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Taylor May Not Show Up in Court Again, Says Former Advisor

The trial of former Liberian President Charles Taylor resumes Monday in The Hague. The trial opened briefly on June 4, but Taylor, the first African leader to be tried outside of the continent, refused to come to court on grounds he will not receive a fair trial.

The U.N.-backed Special Court for Sierra Leone has charged Taylor with 11 counts of war crimes for his alleged support for Sierra Leone rebels during that country’s civil war from 1991 to 2002. Taylor has pleaded not guilty to the charges. But the question on the minds of many is will Charles Taylor show up in court Monday?

John T. Richardson is the executive director of the Association for the Legal Defense of Charles Taylor. From the Liberian capital, Monrovia, he told VOA that unless certain requirements are met, Taylor may not show up again in court.

“We have no way of knowing whether the court has fulfilled the minimal requirement for the adequate legal defense of Mr. Taylor because Mr. Taylor has been held incommunicado; he has been denied phone calls except to four members of his family. And so we cannot know from Mr. Taylor. But since we have heard no information from any new counsel for Mr. Taylor, we cannot believe that there are reasons that this trial will resume because the conditions have not changed since June fourth, “ he said.

Not only did Taylor not show up in court on June fourth, but also in a letter to the court, he also reportedly terminated the services of his lawyer, Kharim Khan. But Richardson said the press has not fairly represented Taylor’s side of what transpired on June fourth.

“I think the press has to be fair to Mr. Taylor. The lawyer read two letters in the court. One letter was from the principal defender stating that the registrar had denied basic resources to furnish minimal requirement for a lawyer, and the lawyer then read Mr. Taylor’s letter saying that because you have been incapacitated by the registrar, I can no longer instruct you because this would be a charade,” he Richardson said.

He said the former Liberian president is being held incommunicado, and this has made it impossible for those working on his behalf to do a good job.

“This is not a ruling from the court. The registrar, as the principal administrator, has now restricted Mr. Taylor to only contacts with sole members of his immediate family. As such, those of us that are responsible to assist in soliciting resources or finding probono lawyers are incommunicado from Mr. Taylor,” he said.

Some have suggested that by his refusal to appear in court, Taylor was implying guilt. But Richardson said the court has stacked the legal deck against Taylor.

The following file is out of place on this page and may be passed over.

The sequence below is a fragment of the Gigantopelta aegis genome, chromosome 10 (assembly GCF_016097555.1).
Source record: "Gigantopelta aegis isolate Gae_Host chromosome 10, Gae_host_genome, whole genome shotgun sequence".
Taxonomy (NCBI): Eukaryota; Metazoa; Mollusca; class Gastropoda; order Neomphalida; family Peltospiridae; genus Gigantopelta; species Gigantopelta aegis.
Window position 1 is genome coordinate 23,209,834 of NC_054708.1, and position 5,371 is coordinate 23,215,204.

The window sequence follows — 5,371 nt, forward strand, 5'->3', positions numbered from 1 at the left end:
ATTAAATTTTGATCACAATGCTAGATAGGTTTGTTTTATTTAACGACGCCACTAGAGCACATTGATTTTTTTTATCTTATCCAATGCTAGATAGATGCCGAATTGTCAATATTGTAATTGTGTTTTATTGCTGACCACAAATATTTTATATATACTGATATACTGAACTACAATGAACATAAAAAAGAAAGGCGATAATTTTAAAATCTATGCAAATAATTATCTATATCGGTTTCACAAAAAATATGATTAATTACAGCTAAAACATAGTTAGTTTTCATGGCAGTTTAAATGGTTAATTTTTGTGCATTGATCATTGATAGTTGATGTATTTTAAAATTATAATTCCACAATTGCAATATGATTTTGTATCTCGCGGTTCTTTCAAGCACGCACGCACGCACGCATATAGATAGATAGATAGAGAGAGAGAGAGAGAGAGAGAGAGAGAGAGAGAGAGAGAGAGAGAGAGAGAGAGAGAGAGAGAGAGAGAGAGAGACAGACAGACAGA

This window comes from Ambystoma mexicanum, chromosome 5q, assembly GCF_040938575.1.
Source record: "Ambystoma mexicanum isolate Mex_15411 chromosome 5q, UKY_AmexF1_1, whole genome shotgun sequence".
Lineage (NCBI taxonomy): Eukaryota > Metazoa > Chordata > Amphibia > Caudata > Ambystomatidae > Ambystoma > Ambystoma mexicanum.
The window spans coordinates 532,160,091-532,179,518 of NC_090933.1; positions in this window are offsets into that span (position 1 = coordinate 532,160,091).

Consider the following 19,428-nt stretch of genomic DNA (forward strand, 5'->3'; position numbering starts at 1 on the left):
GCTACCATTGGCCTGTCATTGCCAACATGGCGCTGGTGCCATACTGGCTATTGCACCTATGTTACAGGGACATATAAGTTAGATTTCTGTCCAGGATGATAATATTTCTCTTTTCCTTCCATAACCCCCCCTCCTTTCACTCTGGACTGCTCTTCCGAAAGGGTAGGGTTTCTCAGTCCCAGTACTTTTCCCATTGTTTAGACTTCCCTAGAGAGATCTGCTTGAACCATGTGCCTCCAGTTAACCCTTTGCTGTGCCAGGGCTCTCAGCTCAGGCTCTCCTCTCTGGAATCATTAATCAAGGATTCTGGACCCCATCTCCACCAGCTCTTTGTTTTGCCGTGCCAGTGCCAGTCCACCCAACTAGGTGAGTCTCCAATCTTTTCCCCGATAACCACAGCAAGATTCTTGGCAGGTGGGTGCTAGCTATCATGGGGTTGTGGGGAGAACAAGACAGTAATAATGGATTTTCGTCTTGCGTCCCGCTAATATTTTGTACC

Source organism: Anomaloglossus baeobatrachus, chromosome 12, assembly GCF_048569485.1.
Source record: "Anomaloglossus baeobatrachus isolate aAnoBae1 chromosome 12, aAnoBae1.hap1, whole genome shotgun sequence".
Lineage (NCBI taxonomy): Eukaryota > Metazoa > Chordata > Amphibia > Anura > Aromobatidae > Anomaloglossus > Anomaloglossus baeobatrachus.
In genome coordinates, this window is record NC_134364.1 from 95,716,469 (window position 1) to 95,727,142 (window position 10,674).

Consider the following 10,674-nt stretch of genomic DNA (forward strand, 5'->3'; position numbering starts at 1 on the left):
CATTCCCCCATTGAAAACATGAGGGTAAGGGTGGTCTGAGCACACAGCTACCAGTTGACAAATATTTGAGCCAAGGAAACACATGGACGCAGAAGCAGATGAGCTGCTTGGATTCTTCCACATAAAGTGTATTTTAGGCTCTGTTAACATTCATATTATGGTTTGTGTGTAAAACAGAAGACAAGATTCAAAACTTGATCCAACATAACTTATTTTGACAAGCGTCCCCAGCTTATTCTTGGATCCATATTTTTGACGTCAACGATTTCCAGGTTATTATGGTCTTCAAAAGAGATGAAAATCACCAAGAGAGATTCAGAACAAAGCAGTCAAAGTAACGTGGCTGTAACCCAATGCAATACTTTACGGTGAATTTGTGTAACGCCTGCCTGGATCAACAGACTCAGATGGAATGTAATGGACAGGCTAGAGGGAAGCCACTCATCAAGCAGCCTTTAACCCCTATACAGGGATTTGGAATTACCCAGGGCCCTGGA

“Mr. Taylor pleaded not guilty when the indictments were read. But in the process of legal filings, lawyers, investigators and all these, there have been a request for equality of arms. And this has been denied by the registrar of the court,” he said.

Richardson said he has not been able to speak directly to Taylor since June third. But Richardson said he was in contact with Taylor’s immediate family members who, he said, speak regularly to the former president.

He reiterated that Mr. Taylor might not show up in court again come Monday.

“I would want to presume that not haven’t heard that a lawyer has been appointed or to even work with Mr. Taylor, not haven’t heard that even offices have been provided for Mr. Taylor, not haven’t heard that information from the prosecution have now been supplied to Mr. Taylor about what people are going to say against him to mount an adequate defense, I would suspect that the court would reasonable enough to not demand that the trial continue,” he said.

Richardson said he does not believe the court can force Mr. Taylor to appear before it.

“That question I believe you will need to get from a lawyer. But I do not know how denying someone the opportunity to defend themselves and then forcing them into court would resemble justice. Then I think the court could just go ahead and rule, as the international media is trying to do, that Mr. Taylor is guilty and forego any expense of a trial,” Richardson said.

He reiterated what other closed associates of Taylor had said that the former Liberian president will not get justice in the U.N.-backed Special Court for Sierra Leone.

“I think Mr. Taylor has been prejudged; I think by all indications, Mr. Taylor has been aggressively prosecuted in the court of public opinion. We constantly hear people, or world leaders, opinion leaders, speaking of Mr. Taylor’s guilt. And I don’t think it’s a rush to trial; I think it’s a rush to judgment,” Richardson said.

Richardson served as minister for public works in Taylor’s government and later as national security advisor. But he said serving in Taylor’s government does not and should not deny Taylor the international principle that an accused is innocent until proven guilty.